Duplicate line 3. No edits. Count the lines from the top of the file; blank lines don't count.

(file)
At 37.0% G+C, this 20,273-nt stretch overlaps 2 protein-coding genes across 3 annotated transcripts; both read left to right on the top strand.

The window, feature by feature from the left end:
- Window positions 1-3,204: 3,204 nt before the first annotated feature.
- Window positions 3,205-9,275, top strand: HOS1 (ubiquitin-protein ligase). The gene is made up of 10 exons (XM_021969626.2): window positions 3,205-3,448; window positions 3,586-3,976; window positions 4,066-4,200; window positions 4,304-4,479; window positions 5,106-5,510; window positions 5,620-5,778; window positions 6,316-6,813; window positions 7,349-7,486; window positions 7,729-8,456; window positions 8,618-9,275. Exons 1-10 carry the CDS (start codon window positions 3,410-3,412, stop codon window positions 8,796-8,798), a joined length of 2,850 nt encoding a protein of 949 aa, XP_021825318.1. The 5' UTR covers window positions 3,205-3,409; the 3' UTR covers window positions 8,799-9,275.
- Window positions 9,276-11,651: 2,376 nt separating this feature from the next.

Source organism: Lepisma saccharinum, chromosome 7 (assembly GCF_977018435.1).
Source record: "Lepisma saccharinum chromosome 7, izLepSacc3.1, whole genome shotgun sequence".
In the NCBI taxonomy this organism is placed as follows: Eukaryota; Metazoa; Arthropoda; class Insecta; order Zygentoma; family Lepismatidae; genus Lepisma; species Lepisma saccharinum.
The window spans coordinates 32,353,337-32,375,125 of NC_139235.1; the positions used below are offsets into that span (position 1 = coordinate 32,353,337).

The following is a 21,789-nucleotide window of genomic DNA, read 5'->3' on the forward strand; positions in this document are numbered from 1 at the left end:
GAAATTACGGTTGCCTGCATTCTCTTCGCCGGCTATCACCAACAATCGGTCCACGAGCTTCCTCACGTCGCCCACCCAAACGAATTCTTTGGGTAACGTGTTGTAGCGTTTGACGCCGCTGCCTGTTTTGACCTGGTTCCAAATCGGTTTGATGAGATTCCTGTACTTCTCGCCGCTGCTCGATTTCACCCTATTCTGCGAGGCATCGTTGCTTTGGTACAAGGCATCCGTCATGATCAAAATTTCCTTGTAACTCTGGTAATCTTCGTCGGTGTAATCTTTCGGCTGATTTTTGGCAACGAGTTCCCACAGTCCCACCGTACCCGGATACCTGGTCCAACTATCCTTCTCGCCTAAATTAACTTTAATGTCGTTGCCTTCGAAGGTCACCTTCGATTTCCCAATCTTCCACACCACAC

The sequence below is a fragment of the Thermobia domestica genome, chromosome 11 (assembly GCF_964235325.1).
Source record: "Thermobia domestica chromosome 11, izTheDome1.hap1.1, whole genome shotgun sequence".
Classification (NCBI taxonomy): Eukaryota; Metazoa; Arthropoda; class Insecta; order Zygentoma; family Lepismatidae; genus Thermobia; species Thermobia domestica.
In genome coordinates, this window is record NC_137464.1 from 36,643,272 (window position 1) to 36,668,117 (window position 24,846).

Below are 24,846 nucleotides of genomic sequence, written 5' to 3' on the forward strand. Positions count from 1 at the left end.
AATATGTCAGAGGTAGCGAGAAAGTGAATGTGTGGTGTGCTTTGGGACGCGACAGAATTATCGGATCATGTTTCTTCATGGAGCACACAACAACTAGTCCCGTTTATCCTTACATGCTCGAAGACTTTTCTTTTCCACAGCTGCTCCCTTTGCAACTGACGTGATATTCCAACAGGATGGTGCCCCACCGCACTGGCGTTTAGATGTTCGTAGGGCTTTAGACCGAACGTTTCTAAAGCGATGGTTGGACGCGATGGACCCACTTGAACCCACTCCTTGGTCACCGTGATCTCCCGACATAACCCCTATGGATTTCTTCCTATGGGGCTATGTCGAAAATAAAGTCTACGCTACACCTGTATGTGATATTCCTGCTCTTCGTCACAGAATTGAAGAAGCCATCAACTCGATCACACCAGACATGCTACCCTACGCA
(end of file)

- Window positions 1-3,204: 3,204 nt before the first annotated feature.